Our natural impulse, inflamed by reality TV shows like Celebrity Rehab, Cops and Intervention, is to round up the bad guys—four arrests have already been made in the Hoffman case—and to save addicts through rehab and redemption: to exorcise the heroin demon through detoxification. Sorkin articulated this heroic approach when he wrote on Thursday in Time that Hoffman “did not die from an overdose of heroin—he died from heroin. We should stop implying that if he’d just taken the proper amount then everything would have been fine.”
Sorkin’s view is common and sounds logical—if heroin is a scourge, then the only solution is to get rid of it. As a medical matter and a matter of policy, though, he’s tragically mistaken. Although we won’t have all the relevant information until Hoffman’s toxicology report comes out, it’s virtually certain that Hoffman indeed died of an overdose of heroin. It’s equally certain that for millions of opiate addicts around the world, life can be manageable, if not exactly “fine,” if they get the right amount.
Opiate addiction is special. It can’t be treated in the same way as addiction to uppers like methamphetamine or cocaine. The basic difference is this: For coke and meth, rehab often works; for opiates—whether it’s heroin, oxycontin, hydrocodone, morphine, vicodin, fentanyl, buprenorphine or simple opium—it almost never does. Less than 40 percent of cocaine addicts relapse after leaving a rehab program. For opiate addicts, the figure is close to 100 percent. That’s because opiates physically transform the brain in a way that’s more powerful and difficult to reverse than addiction to other substances, and because addicts who skip even a single dose risk suffering agonizing symptoms of withdrawal (a.k.a. “dope sickness”).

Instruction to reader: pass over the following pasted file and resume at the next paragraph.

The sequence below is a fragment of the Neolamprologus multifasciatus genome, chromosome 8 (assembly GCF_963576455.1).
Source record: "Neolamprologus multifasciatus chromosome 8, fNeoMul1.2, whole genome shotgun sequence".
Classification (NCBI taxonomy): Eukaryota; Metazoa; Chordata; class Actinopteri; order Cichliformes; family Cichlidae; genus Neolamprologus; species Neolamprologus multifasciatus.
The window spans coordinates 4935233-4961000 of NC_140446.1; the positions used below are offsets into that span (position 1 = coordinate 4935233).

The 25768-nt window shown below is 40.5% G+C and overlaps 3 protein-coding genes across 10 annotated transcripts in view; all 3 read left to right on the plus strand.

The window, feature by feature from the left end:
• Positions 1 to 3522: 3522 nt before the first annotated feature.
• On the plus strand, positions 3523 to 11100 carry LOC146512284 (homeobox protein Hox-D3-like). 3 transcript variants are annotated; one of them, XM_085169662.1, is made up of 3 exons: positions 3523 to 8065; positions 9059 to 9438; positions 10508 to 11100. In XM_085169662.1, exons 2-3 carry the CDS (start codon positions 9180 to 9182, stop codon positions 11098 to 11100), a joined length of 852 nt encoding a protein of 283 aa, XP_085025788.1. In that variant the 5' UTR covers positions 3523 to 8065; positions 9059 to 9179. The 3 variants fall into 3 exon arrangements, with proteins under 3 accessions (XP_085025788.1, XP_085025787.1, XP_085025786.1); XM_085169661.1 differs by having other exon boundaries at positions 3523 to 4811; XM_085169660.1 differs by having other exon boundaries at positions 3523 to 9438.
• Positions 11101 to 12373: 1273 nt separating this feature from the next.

From Hoffman’s behavior in the months leading up to his death, we know that he was seeking help and took his addiction seriously. “I’m a heroin addict,” is the way he introduced himself to a stranger at Sundance who asked Hoffman what he did for a living; onlookers confirmed that he appeared haggard and unrested. It’s also the way Hoffman introduced himself at the Narcotics Anonymous meetings he had been attending. Hoffman wasn’t in denial. He wasn’t shunning treatment. He wasn’t partying hard or “addicted to chaos,” as a contrite Lindsay Lohan admitted last year in an interview with Oprah Winfrey. He was addicted to heroin.